Second, solidarity requires explaining how issues interlock. If voter suppression targeted Black women like Ms. Eaton, we also had to show that it impacted poor white people, college students, and women across the board. When we sued to challenge the final voter suppression bill that passed, we developed a legal strategy based on this fusion vision that was successful in overturning the law in federal court. The interlocking didn’t stop there; it was equally important that we show how voter suppression was connected to health care access. Because extremists were able to gerrymander a supermajority in the legislature, they could deny half a million North Carolinians health care by refusing Medicaid expansion under the Affordable Care Act. We disaggregated the numbers to show that hundreds of thousands of those low-income people were white and tens of thousands were veterans, and we invited them to join Ms. Eaton on the stage. In the Poor People’s Campaign today, we insist that poverty, systemic racism, ecological devastation, the denial of health care, militarism, and the distorted moral narrative of religious nationalism are interlocking injustices undermining the promise of democracy. We cannot work in silos, with different constituencies for each of these issues. We must learn to name our shared pain to recognize that the forces causing harm are the same.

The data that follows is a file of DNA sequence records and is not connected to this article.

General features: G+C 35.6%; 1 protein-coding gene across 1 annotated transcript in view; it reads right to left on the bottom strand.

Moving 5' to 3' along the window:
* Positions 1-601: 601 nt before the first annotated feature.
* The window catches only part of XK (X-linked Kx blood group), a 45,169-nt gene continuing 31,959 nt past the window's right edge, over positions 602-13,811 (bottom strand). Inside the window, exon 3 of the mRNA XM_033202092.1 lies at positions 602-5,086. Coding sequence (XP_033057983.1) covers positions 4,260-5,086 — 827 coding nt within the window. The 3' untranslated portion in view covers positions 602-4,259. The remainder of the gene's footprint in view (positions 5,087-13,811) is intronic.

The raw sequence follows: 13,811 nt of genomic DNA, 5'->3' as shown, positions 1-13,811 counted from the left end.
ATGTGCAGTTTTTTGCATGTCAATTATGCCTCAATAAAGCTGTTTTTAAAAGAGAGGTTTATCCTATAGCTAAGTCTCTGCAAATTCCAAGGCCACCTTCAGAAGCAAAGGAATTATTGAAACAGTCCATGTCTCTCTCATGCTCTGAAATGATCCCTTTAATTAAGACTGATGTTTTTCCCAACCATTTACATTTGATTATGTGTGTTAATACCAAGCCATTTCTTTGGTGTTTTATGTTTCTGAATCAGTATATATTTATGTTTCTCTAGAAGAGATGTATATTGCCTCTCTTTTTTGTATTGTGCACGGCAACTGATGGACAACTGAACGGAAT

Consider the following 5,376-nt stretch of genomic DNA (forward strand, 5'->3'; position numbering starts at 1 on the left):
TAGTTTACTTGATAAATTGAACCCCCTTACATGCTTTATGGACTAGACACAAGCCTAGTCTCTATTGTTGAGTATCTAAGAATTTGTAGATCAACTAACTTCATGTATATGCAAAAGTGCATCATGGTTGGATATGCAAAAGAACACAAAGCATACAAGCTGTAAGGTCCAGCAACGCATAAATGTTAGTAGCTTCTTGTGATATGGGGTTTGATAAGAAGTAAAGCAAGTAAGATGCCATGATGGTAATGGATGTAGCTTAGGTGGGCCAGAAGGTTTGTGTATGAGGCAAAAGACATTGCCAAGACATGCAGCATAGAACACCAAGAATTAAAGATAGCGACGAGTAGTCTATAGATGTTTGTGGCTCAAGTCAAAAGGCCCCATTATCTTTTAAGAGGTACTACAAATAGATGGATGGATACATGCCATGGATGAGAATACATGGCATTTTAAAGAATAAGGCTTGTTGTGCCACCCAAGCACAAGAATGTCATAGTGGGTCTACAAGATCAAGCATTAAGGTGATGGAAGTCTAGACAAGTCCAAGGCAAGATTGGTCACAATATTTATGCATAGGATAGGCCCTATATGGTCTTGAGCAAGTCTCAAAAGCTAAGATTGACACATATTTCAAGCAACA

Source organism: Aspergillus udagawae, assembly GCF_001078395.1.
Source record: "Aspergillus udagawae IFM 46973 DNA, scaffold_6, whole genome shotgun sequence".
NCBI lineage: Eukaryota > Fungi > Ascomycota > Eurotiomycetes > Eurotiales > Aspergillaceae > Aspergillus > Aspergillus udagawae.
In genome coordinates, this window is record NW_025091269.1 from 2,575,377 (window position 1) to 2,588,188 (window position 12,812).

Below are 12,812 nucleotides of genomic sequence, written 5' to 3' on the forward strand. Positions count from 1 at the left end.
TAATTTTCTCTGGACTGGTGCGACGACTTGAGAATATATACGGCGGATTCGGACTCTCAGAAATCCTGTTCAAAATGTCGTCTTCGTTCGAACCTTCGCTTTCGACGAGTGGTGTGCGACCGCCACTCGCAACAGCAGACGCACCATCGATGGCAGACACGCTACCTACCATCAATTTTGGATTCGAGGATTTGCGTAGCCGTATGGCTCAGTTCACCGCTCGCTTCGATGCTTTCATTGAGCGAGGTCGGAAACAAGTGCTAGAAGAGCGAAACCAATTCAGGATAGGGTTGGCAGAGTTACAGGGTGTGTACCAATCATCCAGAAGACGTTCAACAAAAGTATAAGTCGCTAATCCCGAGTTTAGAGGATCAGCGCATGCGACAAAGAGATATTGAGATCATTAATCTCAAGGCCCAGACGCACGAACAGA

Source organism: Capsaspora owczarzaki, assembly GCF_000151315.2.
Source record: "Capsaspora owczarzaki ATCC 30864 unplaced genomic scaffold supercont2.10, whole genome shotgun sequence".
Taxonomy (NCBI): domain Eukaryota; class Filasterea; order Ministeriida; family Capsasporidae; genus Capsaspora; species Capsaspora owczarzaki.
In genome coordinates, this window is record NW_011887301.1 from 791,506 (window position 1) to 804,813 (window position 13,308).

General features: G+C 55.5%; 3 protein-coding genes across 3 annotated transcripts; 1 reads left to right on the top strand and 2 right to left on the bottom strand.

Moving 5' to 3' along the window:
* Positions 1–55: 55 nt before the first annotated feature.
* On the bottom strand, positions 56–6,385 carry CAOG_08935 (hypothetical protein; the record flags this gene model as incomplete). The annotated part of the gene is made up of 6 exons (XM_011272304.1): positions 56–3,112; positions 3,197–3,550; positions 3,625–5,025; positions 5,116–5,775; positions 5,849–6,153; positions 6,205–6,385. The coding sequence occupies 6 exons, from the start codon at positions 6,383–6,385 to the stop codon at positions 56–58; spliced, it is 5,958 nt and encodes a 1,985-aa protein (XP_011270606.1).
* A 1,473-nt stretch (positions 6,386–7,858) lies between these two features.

Third, moral fusion is what holds people together. Inouye is right that “social endurance” is the great challenge for any movement. Our adversaries believe they can outlast us; when we protest, they say, “Let them blow off their steam. They’ll be gone next week.” But from the beginning of Moral Mondays, we insisted that this had to be a movement, not a moment—we were determined to keep showing up. In 2014 over eighty thousand people showed up in the dead of winter to declare, in body, soul, and political engagement, “Forward together, not one step back.”